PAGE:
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as mentioned in the title, i have a problem with the qiskit decompose function.

AND=Operator([
[1,0,0,0,0,0,0,0],
[0,1,0,0,0,0,0,0],
[0,0,1,0,0,0,0,0],
[0,0,0,1,0,0,0,0],
[0,0,0,0,1,0,0,0],
[0,0,0,0,0,1,0,0],
[0,0,0,0,0,0,0,1],
[0,0,0,0,0,0,1,0],
])

In my code i defined an AND gate like this.

An AND Operator is actually just a CCX Gate, but i defined the matrix and then applied the unitary function with the Operator and the qubit list as parameters.

circ.unitary(AND,[0,1,2],label="AND")

After transpiling on the qasm_simulator, i get the result added in the picture belowenter image description here

In this example i tried to calculate q_2 AND q_1. After Measuring the result is measured at q_0. It works just fine. My question is what are these circuit mean in the picture, i found nothing about circuit-140 for example.

What i think should be expected is the decomposed toffoli gate or ccx gate.

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  • $\begingroup$ How did you "transpiled" the circuit? $\endgroup$ Nov 30, 2022 at 9:08
  • $\begingroup$ @Egretta.Thula i actually used the decompose() function, first because the transpile() function gave me just my own defined gate. Turns our that i used that function incorrectly. The decompose() function still returns the circuit above, but with transpile() and a set of gates the problem is solved $\endgroup$
    – Qubii
    Nov 30, 2022 at 12:29
  • $\begingroup$ To answer your immediate question. decompose() can be called multiple times if you want to get deeper into the circuit. You can also call gate.decompose(reps=5) for example, to call decompose five times. Two or three times is usually sufficient. $\endgroup$ Nov 30, 2022 at 19:37

2 Answers 2

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The result of the transpilation you are looking at is the consequence of unitary synthesis, which runs as part of the transpilation process:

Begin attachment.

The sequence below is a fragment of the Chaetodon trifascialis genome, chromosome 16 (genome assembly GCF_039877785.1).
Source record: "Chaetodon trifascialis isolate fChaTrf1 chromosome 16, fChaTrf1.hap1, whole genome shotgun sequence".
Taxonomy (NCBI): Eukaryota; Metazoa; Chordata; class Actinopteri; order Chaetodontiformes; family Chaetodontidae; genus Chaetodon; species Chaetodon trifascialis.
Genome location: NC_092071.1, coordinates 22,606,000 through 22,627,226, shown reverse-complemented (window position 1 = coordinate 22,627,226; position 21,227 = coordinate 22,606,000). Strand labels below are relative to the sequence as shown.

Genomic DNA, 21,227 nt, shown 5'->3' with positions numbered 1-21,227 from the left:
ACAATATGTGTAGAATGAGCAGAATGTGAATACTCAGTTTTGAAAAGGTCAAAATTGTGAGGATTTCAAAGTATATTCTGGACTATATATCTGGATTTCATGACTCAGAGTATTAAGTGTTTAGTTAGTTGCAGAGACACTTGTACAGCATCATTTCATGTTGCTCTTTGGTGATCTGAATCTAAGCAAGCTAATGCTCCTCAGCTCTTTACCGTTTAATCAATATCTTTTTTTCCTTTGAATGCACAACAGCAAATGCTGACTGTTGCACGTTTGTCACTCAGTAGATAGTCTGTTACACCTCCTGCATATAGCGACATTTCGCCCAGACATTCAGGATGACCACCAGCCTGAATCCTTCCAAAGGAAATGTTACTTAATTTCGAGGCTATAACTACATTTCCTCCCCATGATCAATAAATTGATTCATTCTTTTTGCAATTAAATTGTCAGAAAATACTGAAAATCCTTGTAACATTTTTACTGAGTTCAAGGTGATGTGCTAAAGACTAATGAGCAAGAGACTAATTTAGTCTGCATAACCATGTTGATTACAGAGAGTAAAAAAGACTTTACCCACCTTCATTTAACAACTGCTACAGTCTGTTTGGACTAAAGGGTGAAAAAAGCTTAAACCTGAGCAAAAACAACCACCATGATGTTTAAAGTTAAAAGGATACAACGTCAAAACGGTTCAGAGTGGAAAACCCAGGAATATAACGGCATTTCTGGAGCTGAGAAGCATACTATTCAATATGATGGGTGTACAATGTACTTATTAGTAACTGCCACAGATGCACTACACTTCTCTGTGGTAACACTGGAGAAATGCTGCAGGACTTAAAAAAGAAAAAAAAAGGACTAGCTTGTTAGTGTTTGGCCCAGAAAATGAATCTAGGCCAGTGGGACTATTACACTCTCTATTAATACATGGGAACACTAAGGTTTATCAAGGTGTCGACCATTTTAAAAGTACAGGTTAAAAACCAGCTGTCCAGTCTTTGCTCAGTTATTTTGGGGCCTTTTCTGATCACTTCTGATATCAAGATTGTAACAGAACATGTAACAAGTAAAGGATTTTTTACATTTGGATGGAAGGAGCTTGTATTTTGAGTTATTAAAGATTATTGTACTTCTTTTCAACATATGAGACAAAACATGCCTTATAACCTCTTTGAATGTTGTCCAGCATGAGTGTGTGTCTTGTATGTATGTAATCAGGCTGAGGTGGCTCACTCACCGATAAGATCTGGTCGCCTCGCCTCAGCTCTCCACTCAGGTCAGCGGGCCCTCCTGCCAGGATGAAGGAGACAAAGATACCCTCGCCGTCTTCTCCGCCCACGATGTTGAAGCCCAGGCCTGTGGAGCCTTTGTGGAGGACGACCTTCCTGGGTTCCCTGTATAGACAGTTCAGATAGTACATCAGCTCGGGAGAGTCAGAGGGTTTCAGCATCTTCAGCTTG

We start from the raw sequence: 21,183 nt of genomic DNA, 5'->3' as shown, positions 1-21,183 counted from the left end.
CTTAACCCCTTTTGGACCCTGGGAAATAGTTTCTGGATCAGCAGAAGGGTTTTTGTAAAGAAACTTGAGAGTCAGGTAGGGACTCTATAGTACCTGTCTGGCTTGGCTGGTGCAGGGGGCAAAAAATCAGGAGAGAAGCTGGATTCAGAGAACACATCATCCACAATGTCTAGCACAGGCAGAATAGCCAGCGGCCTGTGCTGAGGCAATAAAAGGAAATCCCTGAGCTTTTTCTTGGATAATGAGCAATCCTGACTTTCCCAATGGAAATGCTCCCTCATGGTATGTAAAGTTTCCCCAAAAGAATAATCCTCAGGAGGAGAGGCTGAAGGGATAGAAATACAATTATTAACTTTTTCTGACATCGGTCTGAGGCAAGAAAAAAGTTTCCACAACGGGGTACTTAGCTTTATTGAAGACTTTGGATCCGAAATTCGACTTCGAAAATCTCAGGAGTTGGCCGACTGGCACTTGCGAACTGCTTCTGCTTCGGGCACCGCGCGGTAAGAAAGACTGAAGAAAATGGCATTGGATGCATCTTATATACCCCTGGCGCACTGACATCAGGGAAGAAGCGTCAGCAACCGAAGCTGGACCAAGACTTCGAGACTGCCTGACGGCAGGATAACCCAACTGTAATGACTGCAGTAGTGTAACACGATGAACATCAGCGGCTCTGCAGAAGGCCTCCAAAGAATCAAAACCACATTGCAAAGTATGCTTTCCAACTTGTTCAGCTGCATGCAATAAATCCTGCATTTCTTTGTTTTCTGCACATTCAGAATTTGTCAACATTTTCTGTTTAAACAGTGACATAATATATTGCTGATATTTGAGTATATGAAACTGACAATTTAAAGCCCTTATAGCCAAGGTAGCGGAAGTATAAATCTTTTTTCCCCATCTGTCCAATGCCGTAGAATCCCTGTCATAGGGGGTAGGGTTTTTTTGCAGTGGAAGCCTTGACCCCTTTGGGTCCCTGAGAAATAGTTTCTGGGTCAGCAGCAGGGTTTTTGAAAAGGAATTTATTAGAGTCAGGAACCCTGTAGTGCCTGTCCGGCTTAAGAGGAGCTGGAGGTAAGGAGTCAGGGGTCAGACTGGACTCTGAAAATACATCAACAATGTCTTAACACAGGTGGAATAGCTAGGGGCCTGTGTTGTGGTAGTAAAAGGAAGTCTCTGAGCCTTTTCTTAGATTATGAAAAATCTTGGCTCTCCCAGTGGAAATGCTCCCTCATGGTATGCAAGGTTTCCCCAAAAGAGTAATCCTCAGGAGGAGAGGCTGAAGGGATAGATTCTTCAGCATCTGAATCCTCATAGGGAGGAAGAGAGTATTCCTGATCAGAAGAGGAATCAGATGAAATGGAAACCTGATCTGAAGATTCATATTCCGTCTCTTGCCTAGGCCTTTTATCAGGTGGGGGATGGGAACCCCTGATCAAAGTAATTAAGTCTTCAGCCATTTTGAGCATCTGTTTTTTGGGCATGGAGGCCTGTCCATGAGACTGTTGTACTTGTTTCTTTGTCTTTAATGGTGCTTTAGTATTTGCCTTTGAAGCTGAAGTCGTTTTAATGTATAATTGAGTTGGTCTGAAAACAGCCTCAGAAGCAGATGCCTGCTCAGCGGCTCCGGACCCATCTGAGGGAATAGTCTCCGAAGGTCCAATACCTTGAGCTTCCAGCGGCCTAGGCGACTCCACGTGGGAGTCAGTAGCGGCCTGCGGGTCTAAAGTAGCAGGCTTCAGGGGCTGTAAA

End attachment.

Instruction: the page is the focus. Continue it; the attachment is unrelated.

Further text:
from qiskit.transpiler.passes import UnitarySynthesis
UnitarySynthesis()(circ).draw("mpl")
<similar output than your>

There are many algorithm to convert a unitary matrix into gates. However, in general, they do not guarantee that conversion is optimal in terms of the target gates. They preserve the result, as you notice, but the "meaning" is lost. The circuit-XXX gate have no specific meaning, they are two-qubits gates that the synthesis algorithm calculated. If you want to decompose that even further as rotations, run transpile(circ, basis_gates=["cx", "u"]).

In general, it is hard to "recover semantics" (the fact that matrix was describing an AND) once you are lower in the abstraction (a matrix, in this case). If you want to preserve that, I recommend you to use less abstract constructors. In this case, BooleanExpression:

from qiskit.circuit.classicalfunction import BooleanExpression

AND = BooleanExpression('x & y', name='AND')
circ = QuantumCircuit(3)
circ.append(AND, [0,1,2])
transpile(circ, basis_gates=["ccx"]).draw('mpl')

CCX

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  • $\begingroup$ Thank you that helped a lot. I'm gonna have a deeper look at the booleanExpressions and the Unitary Synthesis $\endgroup$
    – Qubii
    Nov 30, 2022 at 12:25
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I'd like to add a few notes to @luciano's great answer. First of all, since Qiskit uses little endian bit ordering, the matrix mentioned in the question will not create a CCX gate. You should use:

$$\begin{split}CCX_{0, 1, 2} = \begin{pmatrix} 1 & 0 & 0 & 0 & 0 & 0 & 0 & 0 \\ 0 & 1 & 0 & 0 & 0 & 0 & 0 & 0 \\ 0 & 0 & 1 & 0 & 0 & 0 & 0 & 0 \\ 0 & 0 & 0 & 0 & 0 & 0 & 0 & 1 \\ 0 & 0 & 0 & 0 & 1 & 0 & 0 & 0 \\ 0 & 0 & 0 & 0 & 0 & 1 & 0 & 0 \\ 0 & 0 & 0 & 0 & 0 & 0 & 1 & 0 \\ 0 & 0 & 0 & 1 & 0 & 0 & 0 & 0 \end{pmatrix}\end{split}$$

You can also use reverse_bits() method.

Second, the reason your circuit contains circuit-xxx sub-circuits is that decompose() method by default decomposes one level only (shallow decompose). For further decomposition you can call decompose() multiple times:

circuit.decompose().decompose().draw('mpl')

or use reps parameter to specify the number of times the circuit should be decomposed:

circuit.decompose(reps = 2).draw('mpl')
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